Barber, Samuel

Samuel BarberSamuel Osborne Barber II (March 9, 1910 – January 23, 1981) was an American composer of orchestral, opera, choral, and piano music. His Adagio for Strings is his most popular composition and widely considered a masterpiece of modern classical music. He was twice awarded the Pulitzer Prize for music, for his opera Vanessa and his Concerto for Piano and Orchestra. His Knoxville: Summer of 1915, a work for soprano and orchestra, was an acclaimed setting of prose by James Agee.

Barber was the recipient of numerous awards and prizes including the Rome Prize (the American version of the Prix de Rome), two Pulitzers, and election to the American Academy of Arts and Letters. He was elected a Fellow of the American Academy of Arts and Sciences in 1961.[11]

Barber was initiated, as a full collegiate member, into the Zeta Iota chapter of Phi Mu Alpha Sinfonia music fraternity at Howard University in 1952.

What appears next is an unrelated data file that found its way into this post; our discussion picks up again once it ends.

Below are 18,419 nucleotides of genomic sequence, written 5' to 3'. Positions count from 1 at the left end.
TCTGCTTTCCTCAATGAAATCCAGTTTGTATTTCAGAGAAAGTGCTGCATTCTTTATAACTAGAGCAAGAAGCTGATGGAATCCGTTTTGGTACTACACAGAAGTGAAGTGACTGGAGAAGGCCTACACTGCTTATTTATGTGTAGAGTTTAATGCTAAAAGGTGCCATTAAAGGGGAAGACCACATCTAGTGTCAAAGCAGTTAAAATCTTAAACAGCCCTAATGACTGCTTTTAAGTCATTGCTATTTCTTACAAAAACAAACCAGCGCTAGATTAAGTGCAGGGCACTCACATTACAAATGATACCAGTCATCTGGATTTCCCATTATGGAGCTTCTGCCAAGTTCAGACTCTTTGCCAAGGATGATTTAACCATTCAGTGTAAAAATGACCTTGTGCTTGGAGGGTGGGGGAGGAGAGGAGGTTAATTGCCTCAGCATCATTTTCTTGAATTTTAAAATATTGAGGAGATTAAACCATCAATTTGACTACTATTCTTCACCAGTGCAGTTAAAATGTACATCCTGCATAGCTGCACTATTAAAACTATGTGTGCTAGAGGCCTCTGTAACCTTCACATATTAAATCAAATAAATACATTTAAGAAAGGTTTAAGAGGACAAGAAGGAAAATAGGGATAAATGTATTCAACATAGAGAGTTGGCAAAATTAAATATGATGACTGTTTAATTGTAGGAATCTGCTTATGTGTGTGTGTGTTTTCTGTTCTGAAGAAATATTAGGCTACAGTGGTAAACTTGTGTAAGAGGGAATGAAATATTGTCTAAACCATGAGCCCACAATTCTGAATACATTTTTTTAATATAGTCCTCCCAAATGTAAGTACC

In addition to composing, Barber was active in organizations that sought to help musicians and music. He was president of the International Music Council of UNESCO, where he did much to bring into focus and ameliorate the conditions of international musical problems. One of the first American composers to visit Russia (which was then a constituent republic of the Soviet Union), Barber was influential also in the successful campaign of composers against ASCAP, helping composers increase the share of royalties they receive from their compositions.

 

Samuel Barber – Wikipedia